Soft bioelectronics for wearable and implantable interfaces
Soft bioelectronics focus on the engineering of electronic systems with human-like mechanical signature. Such systems are becoming powerful tools for applications in human-machine interaction and offer promising perspective in e-health and biomedical instrumentation. Their design combines materials and assembly processes borrowed from the MEMS and thin-film electronics domains with bio-inspired materials and novel additive fabrication techniques. Soft bioelectronics also require the implementation of customized and multimodal characterization on the bench prior to in vivo/on-body validation.
This talk will report on a methodical approach based on four critical steps of design, fabrication, biomimetic in vitro validation and in vivo evaluation to advance our technological offer for such soft systems. Examples of soft bioelectronics that interface the human skin and the nervous system will be reviewed to illustrate the approach.
Stéphanie P. Lacour
EPFL on May 20, 2021 at 10:00 AM in Zoom Webinar
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Stéphanie P. Lacour holds the Bertarelli Foundation Chair in Neuroprosthetic Technology at the School of Engineering at the Ecole Polytechnique Fédérale de Lausanne. She received her PhD in Electrical Engineering from INSA de Lyon, France, and completed postdoctoral research at Princeton University (USA) and the University of Cambridge (UK). She joined EPFL in 2011. Since January 2017, she is full professor in Microengineering and Bioengineering at EPFL. She is a co-founding member and current director of EPFL Center for Neuroprosthetics, located at EPFL satellite – Campus Biotech in Geneva.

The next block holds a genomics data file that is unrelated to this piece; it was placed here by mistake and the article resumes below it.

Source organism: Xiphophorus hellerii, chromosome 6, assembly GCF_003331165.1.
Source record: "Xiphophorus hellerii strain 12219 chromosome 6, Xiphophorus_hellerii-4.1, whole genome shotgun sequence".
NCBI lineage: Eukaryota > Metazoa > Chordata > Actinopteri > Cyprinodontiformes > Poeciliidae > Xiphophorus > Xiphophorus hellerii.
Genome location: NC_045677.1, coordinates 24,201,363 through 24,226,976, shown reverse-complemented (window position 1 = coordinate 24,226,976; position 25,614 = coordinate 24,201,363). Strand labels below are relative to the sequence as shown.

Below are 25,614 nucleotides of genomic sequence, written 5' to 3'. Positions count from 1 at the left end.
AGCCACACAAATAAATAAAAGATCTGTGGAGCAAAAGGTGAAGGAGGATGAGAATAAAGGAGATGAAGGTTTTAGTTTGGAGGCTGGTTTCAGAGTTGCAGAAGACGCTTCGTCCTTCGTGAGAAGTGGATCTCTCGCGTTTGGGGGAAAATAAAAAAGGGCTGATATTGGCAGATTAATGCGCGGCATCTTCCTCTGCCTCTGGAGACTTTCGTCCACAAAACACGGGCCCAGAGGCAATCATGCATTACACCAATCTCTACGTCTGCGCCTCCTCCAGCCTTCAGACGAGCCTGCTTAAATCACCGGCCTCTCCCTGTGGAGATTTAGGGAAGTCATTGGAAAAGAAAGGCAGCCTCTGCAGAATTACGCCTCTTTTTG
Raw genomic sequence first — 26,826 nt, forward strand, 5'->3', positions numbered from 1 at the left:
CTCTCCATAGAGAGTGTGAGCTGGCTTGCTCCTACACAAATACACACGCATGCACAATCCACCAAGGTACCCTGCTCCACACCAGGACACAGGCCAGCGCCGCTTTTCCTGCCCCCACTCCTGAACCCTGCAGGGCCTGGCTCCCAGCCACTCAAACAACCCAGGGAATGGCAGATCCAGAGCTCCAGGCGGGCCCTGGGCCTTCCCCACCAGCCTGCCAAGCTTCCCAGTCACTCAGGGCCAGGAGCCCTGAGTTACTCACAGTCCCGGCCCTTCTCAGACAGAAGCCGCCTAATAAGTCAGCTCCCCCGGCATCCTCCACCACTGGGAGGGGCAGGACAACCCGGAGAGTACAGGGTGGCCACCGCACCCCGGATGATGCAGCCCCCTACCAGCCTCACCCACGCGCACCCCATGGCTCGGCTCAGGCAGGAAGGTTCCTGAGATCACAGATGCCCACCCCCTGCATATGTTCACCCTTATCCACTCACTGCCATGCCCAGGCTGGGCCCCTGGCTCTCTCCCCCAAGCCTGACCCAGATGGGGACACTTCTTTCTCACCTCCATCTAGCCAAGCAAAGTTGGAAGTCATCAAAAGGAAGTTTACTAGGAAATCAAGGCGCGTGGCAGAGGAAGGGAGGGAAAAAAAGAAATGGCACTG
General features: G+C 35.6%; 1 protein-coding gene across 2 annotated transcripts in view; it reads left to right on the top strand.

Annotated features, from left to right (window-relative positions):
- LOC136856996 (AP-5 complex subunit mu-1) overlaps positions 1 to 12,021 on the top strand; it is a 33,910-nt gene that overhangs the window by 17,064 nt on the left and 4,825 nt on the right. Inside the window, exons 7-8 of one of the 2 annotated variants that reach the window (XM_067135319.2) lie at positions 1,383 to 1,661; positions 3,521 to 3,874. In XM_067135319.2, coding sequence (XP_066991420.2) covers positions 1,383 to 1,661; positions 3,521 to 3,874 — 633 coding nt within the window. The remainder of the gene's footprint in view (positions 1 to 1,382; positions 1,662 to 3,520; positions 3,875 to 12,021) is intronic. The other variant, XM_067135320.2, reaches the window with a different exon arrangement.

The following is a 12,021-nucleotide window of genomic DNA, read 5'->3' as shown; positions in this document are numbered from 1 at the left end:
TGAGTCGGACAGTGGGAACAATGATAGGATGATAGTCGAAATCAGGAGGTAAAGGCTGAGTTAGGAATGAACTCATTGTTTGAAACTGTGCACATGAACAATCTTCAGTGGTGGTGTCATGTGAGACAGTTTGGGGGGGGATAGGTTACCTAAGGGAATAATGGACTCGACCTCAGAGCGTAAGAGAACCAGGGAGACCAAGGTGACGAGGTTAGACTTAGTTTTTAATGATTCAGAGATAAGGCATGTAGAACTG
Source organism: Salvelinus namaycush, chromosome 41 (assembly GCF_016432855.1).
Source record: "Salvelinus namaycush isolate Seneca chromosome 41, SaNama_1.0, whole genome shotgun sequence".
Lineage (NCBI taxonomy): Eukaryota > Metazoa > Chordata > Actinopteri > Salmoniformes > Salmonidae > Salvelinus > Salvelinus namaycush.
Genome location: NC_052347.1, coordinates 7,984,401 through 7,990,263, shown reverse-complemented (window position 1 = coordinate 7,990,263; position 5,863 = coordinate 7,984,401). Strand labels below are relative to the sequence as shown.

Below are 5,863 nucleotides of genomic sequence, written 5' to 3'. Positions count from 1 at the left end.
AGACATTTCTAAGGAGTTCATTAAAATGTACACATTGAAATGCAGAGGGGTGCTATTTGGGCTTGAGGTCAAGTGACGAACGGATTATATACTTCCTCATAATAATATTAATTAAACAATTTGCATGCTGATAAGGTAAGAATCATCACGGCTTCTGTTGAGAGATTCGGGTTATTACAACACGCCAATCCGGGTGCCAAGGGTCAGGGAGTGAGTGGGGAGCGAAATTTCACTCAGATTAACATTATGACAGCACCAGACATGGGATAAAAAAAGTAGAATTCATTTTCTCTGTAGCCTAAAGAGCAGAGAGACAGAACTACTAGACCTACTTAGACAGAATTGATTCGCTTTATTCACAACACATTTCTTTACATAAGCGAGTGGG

She is the recipient of the 2006 MIT TR35, the 2011 Zonta award, and she was selected as one of the 2015 WEF Young Global Leaders. She was awarded the ERC Starting Grant (2011), ERC POC Grants (2016 & 2018) and the SNSF Consolidator grant (2016).
ASSIST is developing leading-edge systems for high-value applications such as healthcare and IoT by integrating fundamental advances in energy harvesting, low-power electronics, and sensors with a focus on usability and actionable data.